Your Eminence, many Christians do not understand the Church's position on contraception. Do you understand that they don't understand it?
Yes, I can understand that quite well; the question is really complicated. In today's troubled world, where the number of children cannot be very high given living conditions and so many other factors, it's very easy to understand. In this matter, we ought to look less at the casuistry of individual cases and more at the major objectives that the Church has in mind.
I think that it's a question of three major basic options. The first and most fundamental is to insist on the value o£ the child in society. In this area, in fact, there has been a remarkable change. Whereas in the simple societies of the past up to the nineteenth century, the blessing of children was regarded as the blessing, today children are conceived of almost as a threat. People think that they rob us of a place for the future, they threaten our own space, and so forth. In this matter a primary objective is to recover the original, true view that the child, the new human being, is a blessing. That by giving life we also receive it ourselves and that going out of ourselves and accepting the blessing of creation are good for man.
The second is that today we find ourselves before a separation of sexuality from procreation such as was not known earlier, and this makes it all the more necessary not to lose sight of the inner connection between the two.
Meanwhile, even representatives of the sixties' generation, who tried it, are making some astonishing statements. Or perhaps that's just what we should expect. Rainer Langhans, for example, who once explored "orgasmic sexuality" in his communes, now proclaims that "the pill severed sexuality from the soul and led people into a blind alley." Langhans complains that now there "is no longer any giving, no longer any devoted dedication". "The highest" aspect of sexuality, he now professes, is `parenthood", which he calls "collaboration in God's plan".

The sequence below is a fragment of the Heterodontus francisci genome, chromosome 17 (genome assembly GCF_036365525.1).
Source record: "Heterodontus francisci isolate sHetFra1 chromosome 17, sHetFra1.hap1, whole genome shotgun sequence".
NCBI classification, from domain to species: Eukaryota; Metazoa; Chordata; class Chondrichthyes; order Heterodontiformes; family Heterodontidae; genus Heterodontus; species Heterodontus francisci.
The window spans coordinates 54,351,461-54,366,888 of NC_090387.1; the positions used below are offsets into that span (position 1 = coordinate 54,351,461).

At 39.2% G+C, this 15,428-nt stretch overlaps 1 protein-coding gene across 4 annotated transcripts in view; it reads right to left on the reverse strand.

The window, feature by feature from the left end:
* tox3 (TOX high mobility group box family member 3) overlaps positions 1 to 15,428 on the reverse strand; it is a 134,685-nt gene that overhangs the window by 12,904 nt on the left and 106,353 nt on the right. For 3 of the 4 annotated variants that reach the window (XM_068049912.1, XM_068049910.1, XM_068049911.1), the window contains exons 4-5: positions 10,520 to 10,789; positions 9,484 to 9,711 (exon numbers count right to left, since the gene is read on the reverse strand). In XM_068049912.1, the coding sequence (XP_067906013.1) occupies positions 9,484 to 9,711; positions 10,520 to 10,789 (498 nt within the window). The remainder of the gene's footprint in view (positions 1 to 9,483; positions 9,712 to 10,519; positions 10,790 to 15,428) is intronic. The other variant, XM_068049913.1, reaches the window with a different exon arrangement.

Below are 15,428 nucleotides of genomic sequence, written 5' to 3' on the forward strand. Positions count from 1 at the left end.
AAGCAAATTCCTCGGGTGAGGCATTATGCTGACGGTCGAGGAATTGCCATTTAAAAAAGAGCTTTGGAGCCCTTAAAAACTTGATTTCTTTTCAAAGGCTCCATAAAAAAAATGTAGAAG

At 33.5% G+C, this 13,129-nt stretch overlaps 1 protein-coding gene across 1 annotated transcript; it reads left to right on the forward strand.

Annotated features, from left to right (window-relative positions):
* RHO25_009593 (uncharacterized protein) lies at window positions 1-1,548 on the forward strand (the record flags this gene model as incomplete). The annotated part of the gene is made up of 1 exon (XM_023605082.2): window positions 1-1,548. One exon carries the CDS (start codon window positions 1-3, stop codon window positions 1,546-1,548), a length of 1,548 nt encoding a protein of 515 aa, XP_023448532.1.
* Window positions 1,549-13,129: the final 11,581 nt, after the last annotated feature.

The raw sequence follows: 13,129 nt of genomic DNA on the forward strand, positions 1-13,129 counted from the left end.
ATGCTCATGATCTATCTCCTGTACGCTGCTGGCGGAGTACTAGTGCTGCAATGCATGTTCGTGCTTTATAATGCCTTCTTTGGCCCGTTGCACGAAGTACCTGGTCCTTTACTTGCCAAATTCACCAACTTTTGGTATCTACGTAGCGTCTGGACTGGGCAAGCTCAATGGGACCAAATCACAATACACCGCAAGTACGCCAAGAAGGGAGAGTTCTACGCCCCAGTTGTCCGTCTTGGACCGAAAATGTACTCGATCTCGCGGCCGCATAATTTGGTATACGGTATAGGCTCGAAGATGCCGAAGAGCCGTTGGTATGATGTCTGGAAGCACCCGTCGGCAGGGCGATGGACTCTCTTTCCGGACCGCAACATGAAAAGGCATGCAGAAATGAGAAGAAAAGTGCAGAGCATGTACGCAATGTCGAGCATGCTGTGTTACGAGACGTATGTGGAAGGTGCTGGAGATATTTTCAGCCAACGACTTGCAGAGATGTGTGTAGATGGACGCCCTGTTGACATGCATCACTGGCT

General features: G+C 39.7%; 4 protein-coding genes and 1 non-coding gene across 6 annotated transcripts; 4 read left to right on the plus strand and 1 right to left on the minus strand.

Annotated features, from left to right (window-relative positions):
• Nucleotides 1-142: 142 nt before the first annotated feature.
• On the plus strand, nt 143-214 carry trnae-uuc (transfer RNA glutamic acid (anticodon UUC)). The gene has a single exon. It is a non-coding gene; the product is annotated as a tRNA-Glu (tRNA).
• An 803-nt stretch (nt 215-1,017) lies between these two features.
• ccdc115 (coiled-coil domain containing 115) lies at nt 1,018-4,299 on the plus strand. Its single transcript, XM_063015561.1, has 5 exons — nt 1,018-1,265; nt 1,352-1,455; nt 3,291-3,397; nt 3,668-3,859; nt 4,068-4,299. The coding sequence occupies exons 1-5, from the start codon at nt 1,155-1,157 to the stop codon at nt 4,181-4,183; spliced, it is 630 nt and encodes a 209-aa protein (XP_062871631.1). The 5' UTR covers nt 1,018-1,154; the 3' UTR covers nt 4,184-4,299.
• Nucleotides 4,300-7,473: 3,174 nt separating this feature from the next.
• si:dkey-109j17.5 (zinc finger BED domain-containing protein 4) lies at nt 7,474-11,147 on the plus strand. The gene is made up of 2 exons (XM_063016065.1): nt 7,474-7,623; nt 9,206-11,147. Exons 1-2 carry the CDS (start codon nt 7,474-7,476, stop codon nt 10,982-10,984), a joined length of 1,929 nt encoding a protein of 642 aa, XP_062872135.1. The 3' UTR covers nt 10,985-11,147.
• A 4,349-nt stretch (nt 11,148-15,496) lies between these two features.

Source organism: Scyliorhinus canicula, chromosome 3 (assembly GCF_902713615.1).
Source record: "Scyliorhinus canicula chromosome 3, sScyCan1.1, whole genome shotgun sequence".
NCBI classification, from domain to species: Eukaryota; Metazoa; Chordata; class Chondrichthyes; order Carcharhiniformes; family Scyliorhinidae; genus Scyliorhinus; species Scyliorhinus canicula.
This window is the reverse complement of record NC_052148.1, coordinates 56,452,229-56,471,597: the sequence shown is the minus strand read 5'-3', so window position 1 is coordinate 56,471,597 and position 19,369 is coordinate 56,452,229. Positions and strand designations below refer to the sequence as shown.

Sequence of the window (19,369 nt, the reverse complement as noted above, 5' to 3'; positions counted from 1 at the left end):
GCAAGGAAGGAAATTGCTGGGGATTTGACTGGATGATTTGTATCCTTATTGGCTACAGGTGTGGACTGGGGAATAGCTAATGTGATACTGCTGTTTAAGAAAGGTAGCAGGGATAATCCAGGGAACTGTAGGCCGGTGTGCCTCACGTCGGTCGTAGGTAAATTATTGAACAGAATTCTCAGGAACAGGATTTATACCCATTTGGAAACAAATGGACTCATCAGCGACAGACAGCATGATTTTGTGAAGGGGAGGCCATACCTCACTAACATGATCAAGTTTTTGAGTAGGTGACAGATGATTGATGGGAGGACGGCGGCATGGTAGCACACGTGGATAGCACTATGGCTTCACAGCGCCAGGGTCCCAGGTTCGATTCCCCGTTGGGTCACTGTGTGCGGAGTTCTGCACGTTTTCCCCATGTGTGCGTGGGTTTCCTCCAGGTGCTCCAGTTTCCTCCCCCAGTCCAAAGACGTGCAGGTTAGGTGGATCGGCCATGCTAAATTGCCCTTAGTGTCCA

It really is true that increasingly we have the development of two completely separated realities. In Huxley',s famous futuristic novel Brave New World, we see a vision of a coming world in which sexuality is something completely detached from procreation. He had good reason to expect this, and its human tragedy is fully explored. In this world, children are planned and produced in a laboratory in a regulated fashion. Now, that is clearly an intentional caricature, but, like all caricatures, it does bring something to the fore: that the child is going to be something that tends to be planned and made, that he lies completely under the control of reason, as it were. And that signals the self-destruction of man. Children become products in which we want to express ourselves; they are fully robbed in advance of their own life's projects. And sexuality once again becomes something replaceable. And, of course, in all this the relationship of man and woman is also lost. The developments are plain to see.
In the question of contraception, precisely such basic options are at stake. The Church wants to keep man human. For the third option in this context is that we cannot resolve great moral problems simply with techniques, with chemistry, but must solve them morally, with a life-style. It is, I think — independently now of contraception — one of our great perils that we want to master even the human condition with technology, that we have forgotten that there are primordial human problems that are not susceptible of technological solutions but that demand a certain life-style and certain life decisions. I would say that in the question of contraception we ought to look more at these basic options in which the Church is leading a struggle for man. The point of the Church's objections is to underscore this battle. The way these objections are formulated is perhaps not always completely felicitous, but what is at stake are such major cardinal points of human existence.
The question remains whether you can reproach someone, say a couple who already have several children, for not having a positive attitude toward children.
No, of course not, and that shouldn't happen, either.
But must these people nevertheless have the idea that they are living in some sort of sin if they ...
I would say that those are questions that ought to be discussed with one's spiritual director, with one's priest, because they can't be projected into the abstract.